Tip #4: Don’t be afraid to buy frozen. Just because something in the case isn’t frozen doesn’t necessarily mean it’s the freshest you can get. Most people don’t realize that pretty much every bit of seafood that grocery stores receive has been previously frozen at some point and then thawed for display. By FDA standards, many kinds of fish have to be frozen down to a certain temperature to kill off specific kinds of bacteria and parasites. Fish that has been frozen throughout can be safer to eat raw than something that has been thawed and sitting out for several days. As a general rule, tuna, farmed salmon, and yellowtail are some of the fish least likely to carry parasites if they’ve been handled correctly.

Tip #5: Both heat from cooking and acid in a ceviche marinade will do similar things, scientifically speaking. In both cases, the proteins in a piece of fish will begin to undergo the process of denaturing, meaning the molecules will unravel and alter the chemical properties. Fish marinated in citrus will begin to look opaque like a cooked piece of meat. That said, because no heat is applied, any bacteria in the fish will not be killed. For this reason, it’s important to buy fish from a location you trust that has been handled responsibly.

And y’all, I’m excited about this event happening in Austin on February 22nd (where Hannah will be cooking!) Austin Entertains is going to be a delicious night led by Austin’s greatest female chefs and creative cocktails from all-female bartenders. I love supporting the women who are doing amazing things in our culinary scene, so hop on over to score your tickets right here!

Keep scrolling for the recipe for this Spicy Ceviche with Cherries, Cucumber, & Mint…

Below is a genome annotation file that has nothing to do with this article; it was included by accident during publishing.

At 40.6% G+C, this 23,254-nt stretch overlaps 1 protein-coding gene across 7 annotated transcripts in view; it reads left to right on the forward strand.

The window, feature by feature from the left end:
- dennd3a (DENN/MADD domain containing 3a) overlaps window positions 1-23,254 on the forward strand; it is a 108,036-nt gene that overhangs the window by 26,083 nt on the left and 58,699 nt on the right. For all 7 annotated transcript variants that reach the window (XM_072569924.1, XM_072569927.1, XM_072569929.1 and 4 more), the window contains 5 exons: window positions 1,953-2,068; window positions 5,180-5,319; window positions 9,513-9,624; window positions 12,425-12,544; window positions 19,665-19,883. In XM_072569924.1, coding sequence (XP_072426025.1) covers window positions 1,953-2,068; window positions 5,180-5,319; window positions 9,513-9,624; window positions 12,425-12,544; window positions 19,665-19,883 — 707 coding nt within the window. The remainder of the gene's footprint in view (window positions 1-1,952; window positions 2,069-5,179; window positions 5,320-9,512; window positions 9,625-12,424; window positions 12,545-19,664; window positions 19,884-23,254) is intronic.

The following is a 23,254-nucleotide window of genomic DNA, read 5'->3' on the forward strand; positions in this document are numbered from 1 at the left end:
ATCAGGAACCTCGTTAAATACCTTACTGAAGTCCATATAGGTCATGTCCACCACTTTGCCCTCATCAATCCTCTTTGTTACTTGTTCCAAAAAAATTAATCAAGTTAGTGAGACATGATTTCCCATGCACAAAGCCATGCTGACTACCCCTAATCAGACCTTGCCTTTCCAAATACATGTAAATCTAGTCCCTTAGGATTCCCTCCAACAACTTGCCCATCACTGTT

Spicy Ceviche with Cherries, Cucumber, & Mint

Serves 4

ingredients


  • 8 oz fish (yellowtail, salmon, or tuna)
  • 1 c squeezed lime juice
  • 2 cloves garlic, minced
  • 2" piece of ginger, peeled and grated
  • 1 serrano, thinly sliced
  • 1 tbsp honey
  • 1 tbsp salt
  • 1/2 small red onion, cut in half and thinly sliced
  • 3 radishes, thinly sliced
  • 1 small cucumber, sliced lengthwise into ribbons
  • 2 cherries, quartered and pits removed
  • Extra virgin olive oil
  • Black pepper
  • Mint
instructions


  1. Mix the lime juice, garlic, ginger, serrano, honey, and salt together to dissolve the salt and honey.
  2. Cut the fish into small (1/2") cubes. Toss with the lime juice mixture. Marinate until the fish is cured to your liking (5 min - 1 hour). If the juice doesn't completely submerge the fish, stir every five minutes to evenly cook all the fish. Keep the fish cold in the refrigerator while marinating.
  3. Meanwhile, cut or slice all the vegetables. Use a mandolin for the cucumber, onion, and radishes to expedite the process. Drain the marinade from the fish and toss with the vegetables and cherries. Place into individual bowls to serve and garnish with a few mint leaves, a drizzle of olive oil, and some black pepper. Eat!
2 comments
  1. 1
    Angela | February 14, 2018 at 1:57 pm

    I love ceviche and sushi but it’s definitely an acquired taste for most people. Great tips!

    Blush & Pearls by Angela

    Reply
Leave a Reply

Your email address will not be published. Required fields are marked *